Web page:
The Chapin Library at Williams College invites you to attend a virtual event with Foy Scalf on April 27 from 3:00-4:30pm EDT.
Fragmentary Remains: Books of the Dead at Williams College
Register to receive the Zoom link: https://forms.gle/7rdy8sBF2t8rh6Zq8
In 1922 Alfred Clark Chapin purchased a small album filled with scraps of ancient Egyptian papyrus inscribed with the Book of the Dead. This album now resides in the Chapin Library at Williams College, along with a collection of inscribed linen mummy bandages. Together these material remains form an excellent corpus to exemplify the practice of fragmentology, both in terms of the modern methodology for tracing chains of provenance and potential digital restoration, but also in terms of Victorian collecting practices. Chapin’s modest album reveals the late eighteenth century predilection for pasting somewhat random scraps of papyrus together to present the illusion of more interesting—and thus more valuable—manuscripts. This presentation will open a discussion of these fragmentary remains by showing how a seemingly modest collection can be deconstructed, connected with other fragments around the globe, and ultimately reconstructed for the digital age.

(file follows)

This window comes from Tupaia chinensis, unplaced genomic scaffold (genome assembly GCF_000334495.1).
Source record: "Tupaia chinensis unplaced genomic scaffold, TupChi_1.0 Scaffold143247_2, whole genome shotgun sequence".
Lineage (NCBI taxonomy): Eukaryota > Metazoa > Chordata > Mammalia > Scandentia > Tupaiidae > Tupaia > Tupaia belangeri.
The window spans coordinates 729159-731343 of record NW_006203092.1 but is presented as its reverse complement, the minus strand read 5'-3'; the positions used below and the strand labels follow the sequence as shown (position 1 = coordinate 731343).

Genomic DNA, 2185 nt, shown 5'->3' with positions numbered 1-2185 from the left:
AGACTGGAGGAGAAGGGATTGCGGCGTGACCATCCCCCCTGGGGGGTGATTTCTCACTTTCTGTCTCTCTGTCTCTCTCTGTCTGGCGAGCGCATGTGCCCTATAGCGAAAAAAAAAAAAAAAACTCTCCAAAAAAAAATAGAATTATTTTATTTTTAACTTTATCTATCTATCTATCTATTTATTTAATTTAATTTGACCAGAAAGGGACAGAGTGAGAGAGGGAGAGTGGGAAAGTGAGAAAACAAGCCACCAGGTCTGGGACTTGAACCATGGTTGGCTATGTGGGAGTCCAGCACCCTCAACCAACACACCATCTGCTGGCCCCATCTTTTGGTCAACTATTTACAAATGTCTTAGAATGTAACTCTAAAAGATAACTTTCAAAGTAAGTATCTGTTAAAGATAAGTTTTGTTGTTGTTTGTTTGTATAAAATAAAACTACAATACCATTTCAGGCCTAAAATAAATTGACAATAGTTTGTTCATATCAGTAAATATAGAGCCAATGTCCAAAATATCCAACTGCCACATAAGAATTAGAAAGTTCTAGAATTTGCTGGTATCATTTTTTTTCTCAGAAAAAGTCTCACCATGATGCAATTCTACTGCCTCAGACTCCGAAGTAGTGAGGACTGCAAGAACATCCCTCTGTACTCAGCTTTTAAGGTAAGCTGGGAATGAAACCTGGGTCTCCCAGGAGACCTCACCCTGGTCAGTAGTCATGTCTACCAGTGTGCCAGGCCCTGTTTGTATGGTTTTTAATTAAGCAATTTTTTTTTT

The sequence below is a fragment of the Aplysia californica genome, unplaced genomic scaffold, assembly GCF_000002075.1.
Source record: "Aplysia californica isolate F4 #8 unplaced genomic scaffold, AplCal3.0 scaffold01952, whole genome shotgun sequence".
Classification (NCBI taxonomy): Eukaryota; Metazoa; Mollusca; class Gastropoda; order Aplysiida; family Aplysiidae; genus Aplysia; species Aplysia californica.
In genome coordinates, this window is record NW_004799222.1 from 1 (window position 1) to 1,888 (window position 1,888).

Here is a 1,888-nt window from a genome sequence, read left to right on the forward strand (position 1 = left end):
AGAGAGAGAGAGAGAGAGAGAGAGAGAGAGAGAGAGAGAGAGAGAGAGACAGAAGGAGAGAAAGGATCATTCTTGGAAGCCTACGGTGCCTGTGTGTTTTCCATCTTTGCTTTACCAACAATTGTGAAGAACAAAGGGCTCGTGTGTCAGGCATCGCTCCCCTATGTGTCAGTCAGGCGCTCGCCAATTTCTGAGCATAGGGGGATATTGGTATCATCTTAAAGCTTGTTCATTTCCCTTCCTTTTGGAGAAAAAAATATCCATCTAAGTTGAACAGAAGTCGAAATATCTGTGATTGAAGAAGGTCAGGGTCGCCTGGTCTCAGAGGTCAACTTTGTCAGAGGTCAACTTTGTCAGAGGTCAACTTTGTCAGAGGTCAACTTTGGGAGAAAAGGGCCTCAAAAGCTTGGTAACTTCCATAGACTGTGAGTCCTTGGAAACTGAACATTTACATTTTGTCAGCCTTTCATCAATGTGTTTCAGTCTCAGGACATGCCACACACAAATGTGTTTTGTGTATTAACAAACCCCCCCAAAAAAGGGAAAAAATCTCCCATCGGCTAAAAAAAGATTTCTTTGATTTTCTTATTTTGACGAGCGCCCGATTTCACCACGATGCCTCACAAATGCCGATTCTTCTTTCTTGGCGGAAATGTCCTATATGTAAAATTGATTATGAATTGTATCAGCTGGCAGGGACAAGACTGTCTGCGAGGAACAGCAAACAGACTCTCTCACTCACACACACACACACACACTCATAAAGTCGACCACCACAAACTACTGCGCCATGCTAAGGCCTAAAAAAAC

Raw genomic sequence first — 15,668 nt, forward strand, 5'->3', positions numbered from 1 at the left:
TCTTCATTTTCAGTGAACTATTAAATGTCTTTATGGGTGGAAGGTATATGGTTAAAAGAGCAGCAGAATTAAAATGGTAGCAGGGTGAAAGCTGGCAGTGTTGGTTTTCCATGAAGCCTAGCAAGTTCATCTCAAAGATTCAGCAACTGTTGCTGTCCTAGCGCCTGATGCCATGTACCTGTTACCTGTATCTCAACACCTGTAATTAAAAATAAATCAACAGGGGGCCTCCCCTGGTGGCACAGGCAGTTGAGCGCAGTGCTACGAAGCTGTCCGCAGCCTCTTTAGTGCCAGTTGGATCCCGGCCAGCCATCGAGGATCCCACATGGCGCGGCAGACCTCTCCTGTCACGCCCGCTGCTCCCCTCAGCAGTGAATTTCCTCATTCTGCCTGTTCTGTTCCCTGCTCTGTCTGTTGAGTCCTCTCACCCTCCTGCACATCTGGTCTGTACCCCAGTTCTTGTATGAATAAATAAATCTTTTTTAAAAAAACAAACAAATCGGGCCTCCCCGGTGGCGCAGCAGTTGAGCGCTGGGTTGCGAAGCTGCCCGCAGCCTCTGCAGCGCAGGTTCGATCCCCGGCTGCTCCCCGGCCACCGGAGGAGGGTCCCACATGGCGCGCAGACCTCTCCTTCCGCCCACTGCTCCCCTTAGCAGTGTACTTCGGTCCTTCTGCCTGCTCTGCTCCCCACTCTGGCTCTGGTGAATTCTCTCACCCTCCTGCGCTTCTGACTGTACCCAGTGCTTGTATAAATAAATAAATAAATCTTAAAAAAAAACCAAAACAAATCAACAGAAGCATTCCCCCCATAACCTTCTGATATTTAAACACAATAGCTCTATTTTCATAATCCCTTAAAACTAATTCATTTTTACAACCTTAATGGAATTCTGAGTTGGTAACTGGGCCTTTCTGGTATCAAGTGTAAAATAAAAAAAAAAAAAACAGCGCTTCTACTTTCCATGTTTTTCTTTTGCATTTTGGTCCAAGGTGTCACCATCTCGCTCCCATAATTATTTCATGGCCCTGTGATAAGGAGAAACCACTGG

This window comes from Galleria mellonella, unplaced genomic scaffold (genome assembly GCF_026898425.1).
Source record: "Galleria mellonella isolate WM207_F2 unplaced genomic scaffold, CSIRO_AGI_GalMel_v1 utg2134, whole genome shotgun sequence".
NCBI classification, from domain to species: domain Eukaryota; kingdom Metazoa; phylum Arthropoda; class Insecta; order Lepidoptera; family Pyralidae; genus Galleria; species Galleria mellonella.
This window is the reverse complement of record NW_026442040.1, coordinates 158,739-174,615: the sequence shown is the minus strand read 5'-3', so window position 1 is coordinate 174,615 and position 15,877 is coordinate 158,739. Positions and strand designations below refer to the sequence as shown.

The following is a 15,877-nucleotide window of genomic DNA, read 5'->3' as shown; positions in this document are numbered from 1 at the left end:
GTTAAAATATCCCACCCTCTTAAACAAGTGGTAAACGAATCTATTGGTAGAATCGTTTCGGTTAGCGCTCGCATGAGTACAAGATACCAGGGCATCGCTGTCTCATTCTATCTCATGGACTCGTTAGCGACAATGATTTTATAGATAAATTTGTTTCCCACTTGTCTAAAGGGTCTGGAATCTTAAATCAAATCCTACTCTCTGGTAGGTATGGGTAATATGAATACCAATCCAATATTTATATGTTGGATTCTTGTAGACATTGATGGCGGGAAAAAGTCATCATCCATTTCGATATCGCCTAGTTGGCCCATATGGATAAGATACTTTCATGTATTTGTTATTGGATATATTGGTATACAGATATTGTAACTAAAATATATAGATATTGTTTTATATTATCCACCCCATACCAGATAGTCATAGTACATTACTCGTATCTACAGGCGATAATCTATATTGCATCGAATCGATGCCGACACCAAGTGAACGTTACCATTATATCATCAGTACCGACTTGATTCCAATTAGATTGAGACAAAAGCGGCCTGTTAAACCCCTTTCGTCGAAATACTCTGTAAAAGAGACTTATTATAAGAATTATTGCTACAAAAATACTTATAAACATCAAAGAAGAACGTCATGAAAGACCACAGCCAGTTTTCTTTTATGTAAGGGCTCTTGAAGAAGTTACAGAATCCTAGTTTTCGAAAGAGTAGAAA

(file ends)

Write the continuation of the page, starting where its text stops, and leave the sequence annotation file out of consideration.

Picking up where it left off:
Foy Scalf is a scholar, librarian, and humanist interested in the history of the ancient world, the methods of its study, and how to spread that knowledge. He is Research Associate; Head of Research Archives; and Head of the Integrated Database Project at the Oriental Institute of the University of Chicago. He also acts as Principal Investigator for a corpus-based digital project known as OIDOO, the Oriental Institute Demotic Ostraca Online. He received his PhD in Egyptology from the University of Chicago with a dissertation examining funerary literature from Roman Egypt and identifying its origins in the oral traditions attested in graffiti from preceding centuries. He curated a special exhibit for the Oriental Institute Museum called “Book of the Dead: Becoming God in Ancient Egypt” and assembled a group of internationally-acclaimed scholars as editor of the accompanying catalog. In 2016, he was awarded the Archival Innovator Award by the Society of American Archivists for his role in the Oriental Institute’s Integrated Database Project.